The following is an interview with founder, Wayne T. Alderson, from Ethix magazine, used by permission of Ethix and Seattle Pacific University, January 2020. This interview was conducted in Pittsburgh in 2009 by Albert Erisman. The original online article can be viewed here.
Wayne T. Alderson, along with his daughter Nancy McDonnell, founded Value of the Person seminars in the early 1980s. The principles they have developed came out of Wayne’s experiences as vice president of Pittron Steel in Glassport, Pennsylvania, near Pittsburgh. Through Value of the Person, they have conducted hundreds of seminars and consulted with scores of businesses regarding what they call Theory R Management, a leadership style based on treating people in the workforce with love, dignity, and respect. They authored one book, Theory R Management in 1994. A film was created about the experiences at Pittron Steel titled Miracle of Pittron, and a book that chronicles Wayne’s life and the story of Pittron, Stronger Than Steel was written by R.C. Sproul in 1980. At 18 years of age, Wayne enlisted in the U.S. Army. He was a point man, a combat infantryman. He received the Purple Heart, Bronze Star, Combat Infantry Badge, Silver Star, and several French medals. The Medal of Honor is pending.
He graduated from Robert Morris College in Pittsburgh, Pennsylvania, with a business degree.
In February 2013, Wayne Alderson went to be with the Lord. Today, Alderson’s daughter and a team of associates continues to run the VOP seminars, leadership development workshops and mentoring sessions, and to speak and consult with companies about principles of Value of the Person-Theory R.
Ethix: Tell us where the name of your organization, Value of the Person, came from and what it really means to you.
Wayne Alderson: I believe the name was planted in my psyche when I was a young kid. My father, my uncles, and my grandfather were all coal miners. My grandfather was killed in the mines. This was a time when the labor movement was strong in the coal mines and steel mills, led by men like John L. Lewis and Philip Murray, heavyweight names in the labor movement. My family was disrupted by the strife of the coal fields. In fact, if seemed as though my father loved the union more than he loved his family. We had a price to pay for the labor wars that were fought. I don’t remember much about my father, but I remember this as if it were yesterday: I was just a young boy, when he came home and said to my mother, “Ede, why don’t they value us as much as they value the mule?” It was my father’s thirst and hunger to be treated with dignity and respect, to be as important as the mule. I vowed at an early age that if I’d ever get into management, I would change that.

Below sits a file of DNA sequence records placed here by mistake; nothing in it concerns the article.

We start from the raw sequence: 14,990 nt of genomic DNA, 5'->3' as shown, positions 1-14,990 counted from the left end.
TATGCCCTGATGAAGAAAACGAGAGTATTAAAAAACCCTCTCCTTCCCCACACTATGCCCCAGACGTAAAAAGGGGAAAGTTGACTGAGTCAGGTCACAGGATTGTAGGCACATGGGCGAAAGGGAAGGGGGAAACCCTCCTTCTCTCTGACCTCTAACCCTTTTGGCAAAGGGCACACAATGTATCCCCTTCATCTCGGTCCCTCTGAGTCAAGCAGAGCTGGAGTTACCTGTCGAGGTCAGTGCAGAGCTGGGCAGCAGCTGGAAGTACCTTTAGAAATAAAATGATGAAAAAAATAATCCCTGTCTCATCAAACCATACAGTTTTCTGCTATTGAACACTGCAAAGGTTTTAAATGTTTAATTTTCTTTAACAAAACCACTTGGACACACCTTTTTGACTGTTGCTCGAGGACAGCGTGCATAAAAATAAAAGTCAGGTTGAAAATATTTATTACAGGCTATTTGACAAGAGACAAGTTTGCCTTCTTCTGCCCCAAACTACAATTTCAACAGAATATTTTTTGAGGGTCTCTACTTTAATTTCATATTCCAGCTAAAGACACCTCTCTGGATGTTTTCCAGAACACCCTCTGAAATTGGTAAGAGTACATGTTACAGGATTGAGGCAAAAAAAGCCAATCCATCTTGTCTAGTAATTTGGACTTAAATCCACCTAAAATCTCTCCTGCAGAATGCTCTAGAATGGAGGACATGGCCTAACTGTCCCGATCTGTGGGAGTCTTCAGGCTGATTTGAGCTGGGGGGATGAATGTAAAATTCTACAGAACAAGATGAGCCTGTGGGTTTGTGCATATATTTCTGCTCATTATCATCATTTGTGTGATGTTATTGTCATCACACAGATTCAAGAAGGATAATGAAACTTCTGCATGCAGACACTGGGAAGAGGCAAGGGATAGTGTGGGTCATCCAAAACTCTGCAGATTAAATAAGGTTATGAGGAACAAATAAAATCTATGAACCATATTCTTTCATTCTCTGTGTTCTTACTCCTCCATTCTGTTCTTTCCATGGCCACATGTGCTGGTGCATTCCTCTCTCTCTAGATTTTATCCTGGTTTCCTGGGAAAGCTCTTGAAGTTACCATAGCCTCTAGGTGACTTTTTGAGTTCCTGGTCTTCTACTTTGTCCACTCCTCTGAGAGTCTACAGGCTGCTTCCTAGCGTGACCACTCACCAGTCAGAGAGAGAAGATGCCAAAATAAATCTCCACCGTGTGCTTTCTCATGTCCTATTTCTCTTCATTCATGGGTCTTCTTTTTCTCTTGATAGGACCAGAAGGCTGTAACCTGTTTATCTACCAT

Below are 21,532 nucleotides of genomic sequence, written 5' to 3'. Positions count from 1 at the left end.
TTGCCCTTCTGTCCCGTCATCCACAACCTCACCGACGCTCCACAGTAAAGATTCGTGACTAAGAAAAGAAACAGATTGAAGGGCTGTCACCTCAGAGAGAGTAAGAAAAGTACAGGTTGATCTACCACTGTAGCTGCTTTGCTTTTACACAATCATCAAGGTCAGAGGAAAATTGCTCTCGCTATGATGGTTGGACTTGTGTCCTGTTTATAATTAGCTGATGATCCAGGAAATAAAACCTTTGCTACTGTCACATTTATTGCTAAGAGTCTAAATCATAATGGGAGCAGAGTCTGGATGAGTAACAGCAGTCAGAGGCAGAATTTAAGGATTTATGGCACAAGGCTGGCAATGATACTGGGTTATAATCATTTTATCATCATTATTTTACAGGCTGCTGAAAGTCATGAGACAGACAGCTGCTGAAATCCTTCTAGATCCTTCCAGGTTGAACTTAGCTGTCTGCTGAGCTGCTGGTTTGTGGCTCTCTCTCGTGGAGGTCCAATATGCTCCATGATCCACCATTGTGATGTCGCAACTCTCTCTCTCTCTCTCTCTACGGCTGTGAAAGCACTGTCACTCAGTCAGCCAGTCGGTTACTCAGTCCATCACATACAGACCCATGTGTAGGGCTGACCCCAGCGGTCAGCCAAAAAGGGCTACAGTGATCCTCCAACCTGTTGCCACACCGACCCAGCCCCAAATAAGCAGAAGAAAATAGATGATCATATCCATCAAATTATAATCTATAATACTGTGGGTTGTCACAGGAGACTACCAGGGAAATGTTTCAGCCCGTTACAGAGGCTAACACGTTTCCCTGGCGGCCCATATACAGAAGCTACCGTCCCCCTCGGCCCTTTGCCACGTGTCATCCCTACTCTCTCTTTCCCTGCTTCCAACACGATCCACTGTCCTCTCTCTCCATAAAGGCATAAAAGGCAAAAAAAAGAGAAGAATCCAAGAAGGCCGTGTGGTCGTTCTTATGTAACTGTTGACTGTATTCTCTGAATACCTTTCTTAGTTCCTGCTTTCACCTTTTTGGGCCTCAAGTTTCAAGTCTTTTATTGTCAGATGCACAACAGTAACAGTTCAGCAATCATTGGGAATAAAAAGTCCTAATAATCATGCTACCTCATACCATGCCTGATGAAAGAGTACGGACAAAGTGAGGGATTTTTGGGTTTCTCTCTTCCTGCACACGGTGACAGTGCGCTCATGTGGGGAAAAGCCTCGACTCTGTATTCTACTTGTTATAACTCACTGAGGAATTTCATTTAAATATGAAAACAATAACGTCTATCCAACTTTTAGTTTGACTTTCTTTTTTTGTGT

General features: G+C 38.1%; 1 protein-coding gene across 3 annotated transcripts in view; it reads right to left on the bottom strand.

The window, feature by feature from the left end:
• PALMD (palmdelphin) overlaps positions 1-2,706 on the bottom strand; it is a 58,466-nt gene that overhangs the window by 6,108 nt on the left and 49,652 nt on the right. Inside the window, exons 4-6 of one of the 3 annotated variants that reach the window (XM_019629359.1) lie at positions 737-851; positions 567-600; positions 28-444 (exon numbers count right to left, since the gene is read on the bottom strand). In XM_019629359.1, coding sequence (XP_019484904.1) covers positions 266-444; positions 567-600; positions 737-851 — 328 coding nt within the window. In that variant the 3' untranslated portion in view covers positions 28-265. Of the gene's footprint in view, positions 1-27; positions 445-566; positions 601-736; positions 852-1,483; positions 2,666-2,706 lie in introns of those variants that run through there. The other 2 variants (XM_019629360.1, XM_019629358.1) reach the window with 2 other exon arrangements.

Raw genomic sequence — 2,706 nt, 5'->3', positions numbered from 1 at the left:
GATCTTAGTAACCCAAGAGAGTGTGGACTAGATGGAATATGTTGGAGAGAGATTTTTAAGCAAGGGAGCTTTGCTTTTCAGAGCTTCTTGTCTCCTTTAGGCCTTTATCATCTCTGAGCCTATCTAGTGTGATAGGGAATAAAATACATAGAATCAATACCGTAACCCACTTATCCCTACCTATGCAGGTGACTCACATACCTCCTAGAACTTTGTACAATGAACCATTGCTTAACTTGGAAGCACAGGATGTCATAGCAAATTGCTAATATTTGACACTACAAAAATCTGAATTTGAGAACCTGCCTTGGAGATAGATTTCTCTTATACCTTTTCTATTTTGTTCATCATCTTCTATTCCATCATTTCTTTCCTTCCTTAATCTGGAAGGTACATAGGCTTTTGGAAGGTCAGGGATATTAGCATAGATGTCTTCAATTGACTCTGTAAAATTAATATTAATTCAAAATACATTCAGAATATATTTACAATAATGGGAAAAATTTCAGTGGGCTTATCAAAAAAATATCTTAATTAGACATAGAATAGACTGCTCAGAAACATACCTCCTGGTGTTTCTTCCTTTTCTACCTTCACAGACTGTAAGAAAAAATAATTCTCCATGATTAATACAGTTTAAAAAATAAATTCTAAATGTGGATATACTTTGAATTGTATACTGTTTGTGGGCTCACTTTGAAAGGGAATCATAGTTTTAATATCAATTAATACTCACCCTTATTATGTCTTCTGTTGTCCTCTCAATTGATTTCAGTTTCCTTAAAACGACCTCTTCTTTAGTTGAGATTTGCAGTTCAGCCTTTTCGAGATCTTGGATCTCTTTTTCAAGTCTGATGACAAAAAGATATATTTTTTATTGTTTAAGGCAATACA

The opportunity came years and years later after I had gone into war, understood leadership, and understood sacrifice. War exacts a high price, and it is all about survival, about loyalty and commitment to your friends. Flag and country lasted till the first bullet went over your head. Then you were faced with the question of how to survive and protect each other. My experiences in the coal mines and as a point man on the front line helped me years later when I found myself in charge of operations at a steel company in the midst of a violent strike. Once again, it came down to commitment, loyalty, and value. And I knew instinctively it was all about valuing people. After leaving the steel company, I founded Value of the Person-Theory R Consultants to carry on the promotion of these fundamental business principles. Many people call me because of the name of our organization. There is something magic about the words “value of the person.” Everyone intuitively understands it. It came from my background and my passions.
How was it that you didn’t end up in the coal mines yourself?
At the age of 15, I committed myself to getting out of the environment I was in. With my mother and six siblings, we lived in a tent in utter poverty. Back then, when your father worked in the mines, you had to rent a company house and shop at the company store. Your paycheck would at best be net zero or negative after they took the expenses out of your pay. So you were a victim, a hostage, and I decided I wanted to run away. Uncle Sam was calling me. When Pearl Harbor started World War II, I was 15 and tried to enlist. I almost got in, but was turned away because the recruiter knew my mother. But at 18, my mother couldn’t stop me. I joined the Army and volunteered for the infantry. That may have been the most horrible time in my life, but also the time where I learned the most valuable lessons. My four best buddies got killed, and I was severely wounded with shrapnel from a hand grenade that left me with a “hole in my head.” In fact, I kid in my seminars, “My name is Wayne, the man with the hole in my head!” I had to deal with eight years going in and out of hospitals. But each experience shaped my character and made me who I am today.
And did you go to school?
I did go to school, but I went to a business school rather than the University of Pittsburgh where I wanted to go. Because of my injuries, the doctors didn’t think I would live past 21. The people in the VA hospital who were there to guide and direct me, said because of my condition, they would not permit me to go to the university. It was not what I wanted, but I was able to escape the life I grew up with. I was the only one in my family who moved into management. I married my wife, Nancy, while still in school, and things started to change for me.